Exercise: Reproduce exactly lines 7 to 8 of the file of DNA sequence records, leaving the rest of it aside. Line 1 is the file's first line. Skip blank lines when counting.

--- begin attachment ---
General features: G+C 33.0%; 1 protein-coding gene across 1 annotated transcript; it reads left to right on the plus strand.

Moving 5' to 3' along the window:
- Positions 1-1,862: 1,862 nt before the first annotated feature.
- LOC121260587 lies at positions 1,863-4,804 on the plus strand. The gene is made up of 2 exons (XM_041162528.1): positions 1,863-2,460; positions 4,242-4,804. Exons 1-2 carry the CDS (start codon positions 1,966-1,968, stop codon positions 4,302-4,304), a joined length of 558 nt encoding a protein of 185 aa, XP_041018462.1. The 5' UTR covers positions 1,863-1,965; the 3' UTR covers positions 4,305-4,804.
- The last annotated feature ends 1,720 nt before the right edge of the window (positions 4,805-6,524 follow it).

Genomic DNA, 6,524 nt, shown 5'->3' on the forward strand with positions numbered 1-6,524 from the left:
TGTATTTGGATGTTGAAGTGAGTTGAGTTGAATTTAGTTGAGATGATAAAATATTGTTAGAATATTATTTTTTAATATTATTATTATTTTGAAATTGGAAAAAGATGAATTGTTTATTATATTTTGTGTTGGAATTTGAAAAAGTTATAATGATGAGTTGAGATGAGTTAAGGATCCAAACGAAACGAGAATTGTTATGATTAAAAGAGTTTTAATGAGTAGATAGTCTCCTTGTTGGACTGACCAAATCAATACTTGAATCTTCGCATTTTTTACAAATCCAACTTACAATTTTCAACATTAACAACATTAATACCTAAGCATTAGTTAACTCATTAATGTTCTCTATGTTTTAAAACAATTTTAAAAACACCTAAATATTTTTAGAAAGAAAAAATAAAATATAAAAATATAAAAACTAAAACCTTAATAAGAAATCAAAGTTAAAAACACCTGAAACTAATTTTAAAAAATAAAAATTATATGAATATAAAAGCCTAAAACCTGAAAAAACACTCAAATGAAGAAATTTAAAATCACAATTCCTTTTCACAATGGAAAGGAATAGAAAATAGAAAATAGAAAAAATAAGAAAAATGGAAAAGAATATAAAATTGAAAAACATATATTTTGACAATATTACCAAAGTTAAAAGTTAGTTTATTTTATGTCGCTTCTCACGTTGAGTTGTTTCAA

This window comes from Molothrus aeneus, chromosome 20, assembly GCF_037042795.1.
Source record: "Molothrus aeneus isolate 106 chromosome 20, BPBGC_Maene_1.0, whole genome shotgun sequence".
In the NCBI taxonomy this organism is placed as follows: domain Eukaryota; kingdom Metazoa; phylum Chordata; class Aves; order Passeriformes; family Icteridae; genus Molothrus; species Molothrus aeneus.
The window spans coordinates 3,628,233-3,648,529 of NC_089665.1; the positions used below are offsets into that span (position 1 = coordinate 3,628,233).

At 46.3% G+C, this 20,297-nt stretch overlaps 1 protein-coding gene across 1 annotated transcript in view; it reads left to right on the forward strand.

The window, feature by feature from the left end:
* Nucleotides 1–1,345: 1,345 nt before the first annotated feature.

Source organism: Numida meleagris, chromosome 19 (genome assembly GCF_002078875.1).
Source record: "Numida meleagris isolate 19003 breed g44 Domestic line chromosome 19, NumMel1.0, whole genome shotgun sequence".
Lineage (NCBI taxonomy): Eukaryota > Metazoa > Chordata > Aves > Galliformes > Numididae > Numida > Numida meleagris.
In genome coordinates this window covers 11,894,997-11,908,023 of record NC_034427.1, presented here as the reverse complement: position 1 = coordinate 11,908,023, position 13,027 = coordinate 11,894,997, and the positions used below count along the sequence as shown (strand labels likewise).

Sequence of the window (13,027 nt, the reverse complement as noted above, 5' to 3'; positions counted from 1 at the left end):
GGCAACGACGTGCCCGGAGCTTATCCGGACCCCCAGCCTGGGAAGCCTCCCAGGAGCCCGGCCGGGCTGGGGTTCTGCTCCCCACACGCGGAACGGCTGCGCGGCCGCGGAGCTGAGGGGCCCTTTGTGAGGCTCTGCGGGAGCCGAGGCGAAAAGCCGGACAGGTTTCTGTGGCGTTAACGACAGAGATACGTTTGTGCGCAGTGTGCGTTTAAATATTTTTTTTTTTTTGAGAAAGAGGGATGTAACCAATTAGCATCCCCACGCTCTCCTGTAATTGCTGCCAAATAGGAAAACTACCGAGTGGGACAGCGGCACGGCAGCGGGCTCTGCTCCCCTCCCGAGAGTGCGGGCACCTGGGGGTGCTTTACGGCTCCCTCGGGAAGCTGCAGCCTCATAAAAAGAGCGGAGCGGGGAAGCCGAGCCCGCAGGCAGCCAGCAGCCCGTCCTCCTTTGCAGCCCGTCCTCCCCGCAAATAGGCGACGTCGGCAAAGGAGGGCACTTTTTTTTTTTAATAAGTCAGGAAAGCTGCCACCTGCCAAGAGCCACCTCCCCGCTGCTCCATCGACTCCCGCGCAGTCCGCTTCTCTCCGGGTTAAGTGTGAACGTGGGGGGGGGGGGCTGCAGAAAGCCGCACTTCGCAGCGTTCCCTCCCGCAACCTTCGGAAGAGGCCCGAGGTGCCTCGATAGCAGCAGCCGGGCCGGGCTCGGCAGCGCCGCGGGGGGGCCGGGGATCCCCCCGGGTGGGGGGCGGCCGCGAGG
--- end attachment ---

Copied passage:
TGTATTTGGATGTTGAAGTGAGTTGAGTTGAATTTAGTTGAGATGATAAAATATTGTTAGAATATTATTTTTTAATATTATTATTATTTTGAAATTGGAAAAAGATGAATTGTTTATTATATTTTGTGTTGGAATTTGAAAAAGTTATAATGATGAGTTGAGATGAGTTAAGGATCCAAACGAAACGAGAATTGTTATGATTAAAAGAGTTTTAATGAGTAGATAGTCTCCTTGTTGGACTGACCAAATCAATACTTGAATCTTCGCATTTTTTACAAATCCAACTTACAATTTTCAACATTAACAACATTAATACCTAAGCATTAGTTAACTCATTAATGTTCTCTATGTTTTAAAACAATTTTAAAAACACCTAAATATTTTTAGAAAGAAAAAATAAAATATAAAAATATAAAAACTAAAACCTTAATAAGAAATCAAAGTTAAAAACACCTGAAACTAATTTTAAAAAATAAAAATTATATGAATATAAAAGCCTAAAACCTGAAAAAACACTCAAATGAAGAAATTTAAAATCACAATTCCTTTTCACAATGGAAAGGAATAGAAAATAGAAAATAGAAAAAATAAGAAAAATGGAAAAGAATATAAAATTGAAAAACATATATTTTGACAATATTACCAAAGTTAAAAGTTAGTTTATTTTATGTCGCTTCTCACGTTGAGTTGTTTCAA

This window comes from Molothrus aeneus, chromosome 20, assembly GCF_037042795.1.